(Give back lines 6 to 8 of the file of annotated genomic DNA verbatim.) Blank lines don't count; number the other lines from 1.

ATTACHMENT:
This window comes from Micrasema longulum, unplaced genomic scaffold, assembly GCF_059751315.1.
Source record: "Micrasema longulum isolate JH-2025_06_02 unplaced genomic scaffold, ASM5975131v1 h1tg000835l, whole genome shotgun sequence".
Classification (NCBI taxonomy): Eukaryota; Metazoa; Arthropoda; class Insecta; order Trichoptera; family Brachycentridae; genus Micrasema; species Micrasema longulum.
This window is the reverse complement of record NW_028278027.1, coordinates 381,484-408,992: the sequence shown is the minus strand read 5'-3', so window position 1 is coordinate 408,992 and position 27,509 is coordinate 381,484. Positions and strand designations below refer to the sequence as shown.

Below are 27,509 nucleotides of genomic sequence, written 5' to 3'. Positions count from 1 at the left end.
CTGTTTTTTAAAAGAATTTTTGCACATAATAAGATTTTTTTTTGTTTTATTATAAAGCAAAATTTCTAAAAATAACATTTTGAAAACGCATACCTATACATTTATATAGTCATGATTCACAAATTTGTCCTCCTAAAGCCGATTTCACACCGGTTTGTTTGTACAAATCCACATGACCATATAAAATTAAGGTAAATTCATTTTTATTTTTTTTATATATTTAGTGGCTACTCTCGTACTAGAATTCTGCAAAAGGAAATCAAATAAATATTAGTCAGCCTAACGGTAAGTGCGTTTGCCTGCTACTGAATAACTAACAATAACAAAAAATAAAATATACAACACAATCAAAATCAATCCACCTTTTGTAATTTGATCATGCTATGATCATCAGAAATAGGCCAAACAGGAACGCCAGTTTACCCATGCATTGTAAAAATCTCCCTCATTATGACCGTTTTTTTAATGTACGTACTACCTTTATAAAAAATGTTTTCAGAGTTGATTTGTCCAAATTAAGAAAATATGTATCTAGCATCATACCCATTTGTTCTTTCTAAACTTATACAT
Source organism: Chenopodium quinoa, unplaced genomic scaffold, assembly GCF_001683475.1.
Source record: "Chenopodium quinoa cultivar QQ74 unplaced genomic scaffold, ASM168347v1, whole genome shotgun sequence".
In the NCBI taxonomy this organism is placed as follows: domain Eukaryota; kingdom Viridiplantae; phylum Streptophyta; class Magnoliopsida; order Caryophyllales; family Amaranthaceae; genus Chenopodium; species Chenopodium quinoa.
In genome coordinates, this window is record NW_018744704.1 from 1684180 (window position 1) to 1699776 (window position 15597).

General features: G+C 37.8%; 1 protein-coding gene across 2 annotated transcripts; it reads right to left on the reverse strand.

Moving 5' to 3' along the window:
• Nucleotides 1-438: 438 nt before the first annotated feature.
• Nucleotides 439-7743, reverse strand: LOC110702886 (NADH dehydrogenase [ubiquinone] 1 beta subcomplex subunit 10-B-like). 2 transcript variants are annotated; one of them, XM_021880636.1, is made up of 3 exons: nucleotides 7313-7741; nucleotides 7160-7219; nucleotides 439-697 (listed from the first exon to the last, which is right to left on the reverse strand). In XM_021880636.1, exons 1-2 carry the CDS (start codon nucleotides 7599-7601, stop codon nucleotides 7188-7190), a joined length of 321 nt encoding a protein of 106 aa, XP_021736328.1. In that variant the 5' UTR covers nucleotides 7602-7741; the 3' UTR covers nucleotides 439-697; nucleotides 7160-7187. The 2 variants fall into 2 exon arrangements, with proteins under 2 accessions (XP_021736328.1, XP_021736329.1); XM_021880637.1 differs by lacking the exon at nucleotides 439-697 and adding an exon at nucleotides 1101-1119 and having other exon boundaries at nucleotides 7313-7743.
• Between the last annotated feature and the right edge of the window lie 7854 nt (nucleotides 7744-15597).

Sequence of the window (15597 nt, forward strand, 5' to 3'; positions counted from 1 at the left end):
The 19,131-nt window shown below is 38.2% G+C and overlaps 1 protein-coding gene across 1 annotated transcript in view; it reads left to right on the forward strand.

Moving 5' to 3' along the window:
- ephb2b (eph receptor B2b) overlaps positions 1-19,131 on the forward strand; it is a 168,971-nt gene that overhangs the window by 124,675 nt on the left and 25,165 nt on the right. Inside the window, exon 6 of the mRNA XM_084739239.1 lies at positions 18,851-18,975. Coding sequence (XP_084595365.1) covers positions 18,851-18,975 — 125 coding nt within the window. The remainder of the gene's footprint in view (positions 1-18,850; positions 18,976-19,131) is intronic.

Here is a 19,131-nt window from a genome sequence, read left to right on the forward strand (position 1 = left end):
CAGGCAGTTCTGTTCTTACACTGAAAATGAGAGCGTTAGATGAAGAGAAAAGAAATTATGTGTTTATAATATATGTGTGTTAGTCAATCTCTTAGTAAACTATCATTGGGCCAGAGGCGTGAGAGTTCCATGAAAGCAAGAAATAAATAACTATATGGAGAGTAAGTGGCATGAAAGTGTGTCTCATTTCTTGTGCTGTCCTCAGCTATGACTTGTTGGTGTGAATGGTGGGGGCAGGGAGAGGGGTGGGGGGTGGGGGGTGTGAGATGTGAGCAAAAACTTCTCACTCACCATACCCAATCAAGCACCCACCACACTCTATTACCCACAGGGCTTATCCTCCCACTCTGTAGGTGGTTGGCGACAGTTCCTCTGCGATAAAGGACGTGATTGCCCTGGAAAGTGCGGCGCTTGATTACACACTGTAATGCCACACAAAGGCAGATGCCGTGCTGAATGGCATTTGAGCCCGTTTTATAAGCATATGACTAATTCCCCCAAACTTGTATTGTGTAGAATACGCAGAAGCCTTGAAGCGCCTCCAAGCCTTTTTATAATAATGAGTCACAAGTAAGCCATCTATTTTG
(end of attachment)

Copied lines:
CTGTTTTTTAAAAGAATTTTTGCACATAATAAGATTTTTTTTTGTTTTATTATAAAGCAAAATTTCTAAAAATAACATTTTGAAAACGCATACCTATACATTTATATAGTCATGATTCACAAATTTGTCCTCCTAAAGCCGATTTCACACCGGTTTGTTTGTACAAATCCACATGACCATATAAAATTAAGGTAAATTCATTTTTATTTTTTTTATATATTTAGTGGCTACTCTCGTACTAGAATTCTGCAAAAGGAAATCAAATAAATATTAGTCAGCCTAACGGTAAGTGCGTTTGCCTGCTACTGAATAACTAACAATAACAAAAAATAAAATATACAACACAATCAAAATCAATCCACCTTTTGTAATTTGATCATGCTATGATCATCAGAAATAGGCCAAACAGGAACGCCAGTTTACCCATGCATTGTAAAAATCTCCCTCATTATGACCGTTTTTTTAATGTACGTACTACCTTTATAAAAAATGTTTTCAGAGTTGATTTGTCCAAATTAAGAAAATATGTATCTAGCATCATACCCATTTGTTCTTTCTAAACTTATACAT
Source organism: Chenopodium quinoa, unplaced genomic scaffold, assembly GCF_001683475.1.
Source record: "Chenopodium quinoa cultivar QQ74 unplaced genomic scaffold, ASM168347v1, whole genome shotgun sequence".